Independent audit to investigate the state of our wildlife

Independent audit to investigate the state of our wildlife


Posted 13th Jul 2018 by Peter Byrne


TV presenter and naturalist Chris Packham will be attending Prees Heath Common Reserve in Shropshire on Thursday 19 July, which will be part of the first independent wildlife audit of its kind to be conducted in the UK

The purpose of the study is to find out the extent to which the nation's wildlife is threatened and to meet and raise money for the local projects which work on wildlife habitat conservation.

Starting in the Scottish Highlands on 14th July, Chris will then spend a fast paced 10 days travelling across Northern Ireland, Wales and parts of England.

Prees Heath near Whitchurch is one of 50 sites that Chris will be visiting, with members of the public invited to come along to join in providing the chance for children and young people to get involved and engage with the natural world. This is being done in the hope of inspiring them to conserve and protect this as they grow up.

The first family activity will begin at 8am, providing a chance to look at colourful moths and small animals found on the reserve.

Other activities will include a bird identification walk at 10am, a grasshopper and cricket walk at midday, the chance to learn about pond life at 2pm, and a guided butterfly walk which starts at 3:30pm.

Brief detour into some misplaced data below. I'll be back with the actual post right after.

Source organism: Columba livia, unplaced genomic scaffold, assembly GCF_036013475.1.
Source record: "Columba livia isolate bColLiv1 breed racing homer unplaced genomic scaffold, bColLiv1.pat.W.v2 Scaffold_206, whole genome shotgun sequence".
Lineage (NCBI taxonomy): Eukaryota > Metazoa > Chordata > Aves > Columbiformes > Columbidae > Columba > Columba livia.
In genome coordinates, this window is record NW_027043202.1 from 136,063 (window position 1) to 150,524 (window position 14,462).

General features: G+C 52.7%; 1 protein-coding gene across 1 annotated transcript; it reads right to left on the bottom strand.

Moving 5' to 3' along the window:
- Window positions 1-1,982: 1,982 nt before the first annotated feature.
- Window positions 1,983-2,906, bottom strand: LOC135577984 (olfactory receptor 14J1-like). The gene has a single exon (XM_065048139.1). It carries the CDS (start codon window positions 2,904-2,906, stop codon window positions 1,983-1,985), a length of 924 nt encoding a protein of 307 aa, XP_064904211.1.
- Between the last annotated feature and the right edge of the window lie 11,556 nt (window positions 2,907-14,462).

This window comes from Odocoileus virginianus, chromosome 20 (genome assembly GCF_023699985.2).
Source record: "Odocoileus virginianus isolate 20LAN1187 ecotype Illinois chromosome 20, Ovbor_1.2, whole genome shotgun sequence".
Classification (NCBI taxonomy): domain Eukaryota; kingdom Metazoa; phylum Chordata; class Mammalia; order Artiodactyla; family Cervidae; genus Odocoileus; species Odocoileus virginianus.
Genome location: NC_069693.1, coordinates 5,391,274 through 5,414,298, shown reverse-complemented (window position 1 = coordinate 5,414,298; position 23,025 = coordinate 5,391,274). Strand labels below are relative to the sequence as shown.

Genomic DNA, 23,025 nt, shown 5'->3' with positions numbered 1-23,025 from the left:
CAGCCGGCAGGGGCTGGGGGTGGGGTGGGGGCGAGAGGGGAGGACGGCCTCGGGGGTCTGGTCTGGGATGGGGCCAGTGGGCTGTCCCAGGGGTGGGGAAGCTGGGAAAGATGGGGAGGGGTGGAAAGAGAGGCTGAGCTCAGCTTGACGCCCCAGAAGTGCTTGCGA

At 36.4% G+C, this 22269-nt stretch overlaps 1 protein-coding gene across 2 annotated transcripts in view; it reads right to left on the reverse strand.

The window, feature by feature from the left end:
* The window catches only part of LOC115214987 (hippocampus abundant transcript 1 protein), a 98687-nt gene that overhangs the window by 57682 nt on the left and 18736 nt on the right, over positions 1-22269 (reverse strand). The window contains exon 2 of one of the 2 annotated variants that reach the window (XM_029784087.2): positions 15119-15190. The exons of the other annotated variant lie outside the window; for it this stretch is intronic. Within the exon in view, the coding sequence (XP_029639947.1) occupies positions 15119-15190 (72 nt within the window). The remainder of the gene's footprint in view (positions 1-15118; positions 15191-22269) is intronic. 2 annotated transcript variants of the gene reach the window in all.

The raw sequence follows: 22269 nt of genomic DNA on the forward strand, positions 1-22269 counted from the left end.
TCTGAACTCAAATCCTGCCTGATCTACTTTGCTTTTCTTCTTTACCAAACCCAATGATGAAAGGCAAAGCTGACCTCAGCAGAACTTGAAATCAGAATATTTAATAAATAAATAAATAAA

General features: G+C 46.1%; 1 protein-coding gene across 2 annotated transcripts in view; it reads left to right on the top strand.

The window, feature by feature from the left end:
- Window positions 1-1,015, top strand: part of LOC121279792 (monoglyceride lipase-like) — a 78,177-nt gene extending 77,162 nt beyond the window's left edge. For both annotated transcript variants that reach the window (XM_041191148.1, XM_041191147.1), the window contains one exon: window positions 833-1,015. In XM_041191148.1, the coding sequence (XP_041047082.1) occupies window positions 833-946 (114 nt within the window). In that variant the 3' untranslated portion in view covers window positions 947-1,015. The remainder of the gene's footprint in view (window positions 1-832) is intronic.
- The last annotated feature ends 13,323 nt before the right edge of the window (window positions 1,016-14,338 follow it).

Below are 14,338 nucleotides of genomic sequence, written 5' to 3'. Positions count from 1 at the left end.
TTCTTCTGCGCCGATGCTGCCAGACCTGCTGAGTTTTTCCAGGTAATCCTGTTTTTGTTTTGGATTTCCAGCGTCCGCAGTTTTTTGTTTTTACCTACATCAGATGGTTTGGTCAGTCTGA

Commenting on it, Chris said: "I need to see it for myself. I need to meet the people with their fingers on the pulse of our wildlife the length and breadth of the UK, those unsung heroes, the great British naturalists who know their stuff and are making a difference. I need to get a complete first-hand experience of the natural health of the UK."

"I’m excited and terrified at the same time. I love learning and seeing new places and species, but I fear that I will also bear witness to a landscape in huge trouble. I want to spread an awareness of the successes and failures and to raise some money to help combat the latter. And to encourage people, particularly young people, to come out and see the beauty for themselves - to touch it, smell it, feel it. If just one youngster learns to love wildlife, then it will all be worthwhile. This is not a ‘last chance to see’ - this is a big chance to make a difference before it’s too late."

The UK Bioblitz team is made up of 100's of experts, species specialists, young conservationists and film makers, who are combining their expertise to highlight the plight of our wildlife and the desperate need for centralised action to be taking to ensure we keep our wildlife everywhere.

Photo courtesy of Jim Asher





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